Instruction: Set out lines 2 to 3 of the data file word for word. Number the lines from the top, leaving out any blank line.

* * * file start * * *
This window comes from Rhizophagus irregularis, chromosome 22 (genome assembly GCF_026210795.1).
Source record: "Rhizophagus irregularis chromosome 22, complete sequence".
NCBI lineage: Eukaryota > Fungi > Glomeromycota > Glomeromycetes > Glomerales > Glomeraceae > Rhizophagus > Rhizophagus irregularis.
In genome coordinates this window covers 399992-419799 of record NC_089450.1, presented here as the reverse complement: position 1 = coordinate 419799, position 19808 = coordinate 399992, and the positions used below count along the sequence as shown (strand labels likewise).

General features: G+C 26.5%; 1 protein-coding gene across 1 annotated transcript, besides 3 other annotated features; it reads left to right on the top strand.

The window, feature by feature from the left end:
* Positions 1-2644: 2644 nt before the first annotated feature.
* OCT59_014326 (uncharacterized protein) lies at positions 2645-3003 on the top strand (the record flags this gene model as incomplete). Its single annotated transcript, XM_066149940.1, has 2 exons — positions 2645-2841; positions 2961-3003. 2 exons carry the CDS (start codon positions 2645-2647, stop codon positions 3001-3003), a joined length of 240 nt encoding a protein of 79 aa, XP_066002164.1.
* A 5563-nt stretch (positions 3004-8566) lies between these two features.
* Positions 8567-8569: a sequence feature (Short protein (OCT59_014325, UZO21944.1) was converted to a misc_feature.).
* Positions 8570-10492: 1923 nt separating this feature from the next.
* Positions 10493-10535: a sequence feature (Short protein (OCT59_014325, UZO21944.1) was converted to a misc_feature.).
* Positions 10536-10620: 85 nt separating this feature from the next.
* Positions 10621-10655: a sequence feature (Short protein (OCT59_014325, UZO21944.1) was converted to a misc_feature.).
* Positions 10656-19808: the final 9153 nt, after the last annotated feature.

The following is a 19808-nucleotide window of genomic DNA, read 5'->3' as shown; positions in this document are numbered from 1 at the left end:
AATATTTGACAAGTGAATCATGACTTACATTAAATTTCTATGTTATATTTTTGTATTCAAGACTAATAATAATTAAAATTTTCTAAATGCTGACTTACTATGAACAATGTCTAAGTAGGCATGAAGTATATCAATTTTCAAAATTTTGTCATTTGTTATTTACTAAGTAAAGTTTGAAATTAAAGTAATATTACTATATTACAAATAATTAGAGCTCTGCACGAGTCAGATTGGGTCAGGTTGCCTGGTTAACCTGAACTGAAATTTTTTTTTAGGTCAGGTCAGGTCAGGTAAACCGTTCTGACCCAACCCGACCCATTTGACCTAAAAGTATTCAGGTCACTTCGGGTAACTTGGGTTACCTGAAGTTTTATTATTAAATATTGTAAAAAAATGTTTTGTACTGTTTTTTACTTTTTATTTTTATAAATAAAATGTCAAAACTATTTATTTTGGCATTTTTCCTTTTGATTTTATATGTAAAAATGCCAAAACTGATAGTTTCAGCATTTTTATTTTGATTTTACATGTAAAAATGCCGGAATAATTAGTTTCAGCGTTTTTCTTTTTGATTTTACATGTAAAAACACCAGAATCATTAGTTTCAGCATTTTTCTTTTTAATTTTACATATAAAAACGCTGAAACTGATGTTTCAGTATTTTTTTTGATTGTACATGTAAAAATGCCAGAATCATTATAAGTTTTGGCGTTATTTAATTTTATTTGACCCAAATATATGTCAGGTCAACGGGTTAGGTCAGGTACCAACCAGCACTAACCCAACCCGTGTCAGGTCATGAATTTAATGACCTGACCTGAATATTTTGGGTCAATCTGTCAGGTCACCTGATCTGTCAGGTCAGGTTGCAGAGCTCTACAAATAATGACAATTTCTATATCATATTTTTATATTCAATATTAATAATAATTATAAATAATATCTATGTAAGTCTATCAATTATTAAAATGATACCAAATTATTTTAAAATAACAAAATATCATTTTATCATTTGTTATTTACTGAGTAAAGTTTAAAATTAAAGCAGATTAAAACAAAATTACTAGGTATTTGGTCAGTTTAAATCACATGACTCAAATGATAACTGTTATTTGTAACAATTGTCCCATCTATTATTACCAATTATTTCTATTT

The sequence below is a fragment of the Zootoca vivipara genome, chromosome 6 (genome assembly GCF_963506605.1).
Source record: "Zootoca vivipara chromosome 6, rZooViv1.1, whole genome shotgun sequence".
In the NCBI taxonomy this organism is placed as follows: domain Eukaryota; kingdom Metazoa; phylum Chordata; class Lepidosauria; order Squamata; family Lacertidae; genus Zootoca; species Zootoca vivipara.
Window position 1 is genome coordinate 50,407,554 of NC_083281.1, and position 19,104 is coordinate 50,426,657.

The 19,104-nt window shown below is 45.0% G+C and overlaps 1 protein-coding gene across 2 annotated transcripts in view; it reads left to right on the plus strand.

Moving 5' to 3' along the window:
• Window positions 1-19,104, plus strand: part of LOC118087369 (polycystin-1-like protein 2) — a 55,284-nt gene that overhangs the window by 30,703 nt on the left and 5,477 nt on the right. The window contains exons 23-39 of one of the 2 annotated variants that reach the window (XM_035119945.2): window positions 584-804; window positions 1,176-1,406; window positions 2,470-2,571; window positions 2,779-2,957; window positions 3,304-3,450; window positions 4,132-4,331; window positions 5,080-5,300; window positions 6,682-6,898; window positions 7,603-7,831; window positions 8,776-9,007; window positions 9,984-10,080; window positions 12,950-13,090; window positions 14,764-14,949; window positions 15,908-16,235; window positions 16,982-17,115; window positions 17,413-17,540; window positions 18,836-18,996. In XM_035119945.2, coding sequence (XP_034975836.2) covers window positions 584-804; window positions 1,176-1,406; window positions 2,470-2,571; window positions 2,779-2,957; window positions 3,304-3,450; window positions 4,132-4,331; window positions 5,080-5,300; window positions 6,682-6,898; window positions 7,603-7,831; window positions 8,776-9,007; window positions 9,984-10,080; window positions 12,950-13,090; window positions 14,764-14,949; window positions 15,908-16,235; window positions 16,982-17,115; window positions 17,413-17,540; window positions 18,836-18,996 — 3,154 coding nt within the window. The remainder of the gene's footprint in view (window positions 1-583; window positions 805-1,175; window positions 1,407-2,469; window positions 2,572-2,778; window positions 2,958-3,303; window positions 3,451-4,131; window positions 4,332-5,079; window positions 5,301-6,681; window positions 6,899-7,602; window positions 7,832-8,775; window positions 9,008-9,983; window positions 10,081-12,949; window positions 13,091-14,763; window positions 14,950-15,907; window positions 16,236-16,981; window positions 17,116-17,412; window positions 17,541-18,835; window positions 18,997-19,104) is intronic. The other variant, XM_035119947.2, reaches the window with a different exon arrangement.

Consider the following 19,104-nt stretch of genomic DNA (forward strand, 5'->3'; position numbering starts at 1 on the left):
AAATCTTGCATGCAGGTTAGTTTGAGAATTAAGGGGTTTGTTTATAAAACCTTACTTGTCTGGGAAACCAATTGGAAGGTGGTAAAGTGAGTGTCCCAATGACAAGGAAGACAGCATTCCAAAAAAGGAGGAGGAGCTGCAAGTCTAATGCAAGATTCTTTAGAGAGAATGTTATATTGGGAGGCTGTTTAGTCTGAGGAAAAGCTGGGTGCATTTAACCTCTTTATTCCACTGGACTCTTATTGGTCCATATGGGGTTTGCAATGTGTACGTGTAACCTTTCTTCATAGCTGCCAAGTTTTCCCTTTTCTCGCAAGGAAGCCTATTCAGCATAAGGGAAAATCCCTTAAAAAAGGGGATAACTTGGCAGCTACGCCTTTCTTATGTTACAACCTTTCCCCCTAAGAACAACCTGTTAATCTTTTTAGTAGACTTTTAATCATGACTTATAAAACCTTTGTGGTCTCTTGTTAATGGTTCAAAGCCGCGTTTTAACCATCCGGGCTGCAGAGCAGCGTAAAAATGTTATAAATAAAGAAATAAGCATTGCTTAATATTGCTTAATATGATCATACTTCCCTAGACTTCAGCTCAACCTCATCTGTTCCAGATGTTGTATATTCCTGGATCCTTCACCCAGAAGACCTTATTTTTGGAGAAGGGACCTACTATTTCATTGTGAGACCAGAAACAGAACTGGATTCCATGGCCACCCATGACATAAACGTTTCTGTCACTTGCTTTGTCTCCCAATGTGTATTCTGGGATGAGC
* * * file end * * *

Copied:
Source record: "Rhizophagus irregularis chromosome 22, complete sequence".
NCBI lineage: Eukaryota > Fungi > Glomeromycota > Glomeromycetes > Glomerales > Glomeraceae > Rhizophagus > Rhizophagus irregularis.